RHI: DUP communications chief Robinson appointed straight out of uni at age 22 - cannot remember if there was application to complete
The DUP's Director of Communications questioned his own ability and experience when he was appointed to the role straight out of university at the age of 22.
John Robinson (33) appeared in front of the RHI inquiry on Wednesday morning. He was special adviser to Enterprise Minister Simon Hamilton between June 2016 to March 2017. He also has relatives who have RHI boilers.
He was asked about his background at the beginning of the morning session.
Raised on a dairy farm, the youngest of eight children at 22 he graduated with a bachelor of science degree in communications, marketing and advertising and "almost immediately" was appointed director of communications for the DUP succeeding Timothy Johnson, who is now the party chief executive.
Mr Johnson is also Mr Robinson's brother-in-law after marrying his colleague's sister in 2009.
Mr Robinson said he had been working with the party on part-time basis from 2004 and had taken a full time role during a year out from university.
He said on restoration of power sharing in 2007 he was interviewed and got the job.
“It certainly was a big role to take on at 22 years of age… I actually felt at that time, ‘have I the ability and the experience to do the role?'” he said.
He said he could not remember if there were any other candidates or an application to complete but assumed others were interviewed. He said he could remember the interview as he had an exam in the morning and the interview in the afternoon he admitted the interview was much "tougher" than the exam.
Mr Robinson said he questioned his own ability and experience at the time of the appointment but felt his time in the party prior meant he was someone whose "judgement was respected".
Questioned by counsel to the inquiry Donal Lunny about the control of the party over him, Mr Robinson said he was answerable to the party leadership and party officers. He said there would have been times he would have been in contact on an hourly basis.
He described the leadership team as a "tight-knit group" composing of the late Dr Ian Paisley, Peter Robinson, Timothy Johnson and Richard Bullick.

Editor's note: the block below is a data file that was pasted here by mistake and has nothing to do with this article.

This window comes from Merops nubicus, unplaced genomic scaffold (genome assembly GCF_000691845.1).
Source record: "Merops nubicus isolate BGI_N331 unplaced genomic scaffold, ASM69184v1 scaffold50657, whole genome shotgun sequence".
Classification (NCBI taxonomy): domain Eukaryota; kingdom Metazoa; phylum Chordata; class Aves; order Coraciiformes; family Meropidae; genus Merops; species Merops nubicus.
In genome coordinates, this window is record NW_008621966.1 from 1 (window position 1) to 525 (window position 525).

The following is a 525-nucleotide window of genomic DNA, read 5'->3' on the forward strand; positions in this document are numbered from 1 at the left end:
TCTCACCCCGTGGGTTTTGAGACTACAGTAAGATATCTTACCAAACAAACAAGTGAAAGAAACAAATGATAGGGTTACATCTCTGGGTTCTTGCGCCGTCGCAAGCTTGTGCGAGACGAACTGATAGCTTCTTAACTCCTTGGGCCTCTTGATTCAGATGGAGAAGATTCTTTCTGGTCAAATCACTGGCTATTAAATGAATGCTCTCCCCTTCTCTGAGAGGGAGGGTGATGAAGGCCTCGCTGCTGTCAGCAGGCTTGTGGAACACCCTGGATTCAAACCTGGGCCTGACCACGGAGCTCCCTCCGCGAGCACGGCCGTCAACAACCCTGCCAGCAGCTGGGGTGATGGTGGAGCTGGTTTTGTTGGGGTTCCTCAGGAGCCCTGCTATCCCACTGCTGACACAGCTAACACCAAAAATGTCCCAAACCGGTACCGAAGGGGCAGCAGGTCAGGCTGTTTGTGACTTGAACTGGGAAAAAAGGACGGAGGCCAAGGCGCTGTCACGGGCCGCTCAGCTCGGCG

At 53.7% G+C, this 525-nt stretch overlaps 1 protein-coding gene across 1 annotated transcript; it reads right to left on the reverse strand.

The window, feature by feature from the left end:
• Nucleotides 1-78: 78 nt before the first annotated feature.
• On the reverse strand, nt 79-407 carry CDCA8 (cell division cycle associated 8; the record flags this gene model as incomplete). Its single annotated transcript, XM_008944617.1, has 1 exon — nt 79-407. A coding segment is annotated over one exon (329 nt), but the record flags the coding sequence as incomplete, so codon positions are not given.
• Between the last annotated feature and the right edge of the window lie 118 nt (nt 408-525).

In June 2016 he then took on the position of special adviser to Simon Hamilton in the Department of Enterprise, Trade and Investment.
He said he received a phone call from Mr Hamilton asking if her was interested in taking the position, confirming he would be and then organised to inform the party of his resignation.
Later he said the minister confirmed he was not the only one to be considered for the position but that he was appointed by Minister Hamilton and not the party leadership. He said his appointment was "wholly political".
It has been claimed the DUP leadership and certain special advisers were involved in the appointment of Spads as opposed to the minister as the code outlines.
Mr Robinson was asked by inquiry chair Sir Patrick Coghlin what happed to the range of potential candidates.
"I'm not sure," said Mr Robinson.
In his written statement he said there was no "formal hierarchy". He says Timothy Johnson and Richard Bullick were considered senior "by virtue of their experience" but says he took instruction only from his minister. He said he would have considered their view as they were much more experienced. He said it was a "critical role" for Spads to seek the views of others. He did admit to taking direction from Timothy Johnson.
He described Mr Hamilton as "policy focused" and "across every detail" during his spell as minister in DETI.
In March the following year Mr Robinson left the party to pursue a career outside of politics. However, when the snap election in the forthcoming months the party asked for him to return. He said as he watched the results unfold from home - for the first time - he realised he had a bigger role to play with the DUP.
He was later reappointed the party's director of communications as the role had not been filled after his earlier departure.
Belfast Telegraph Digital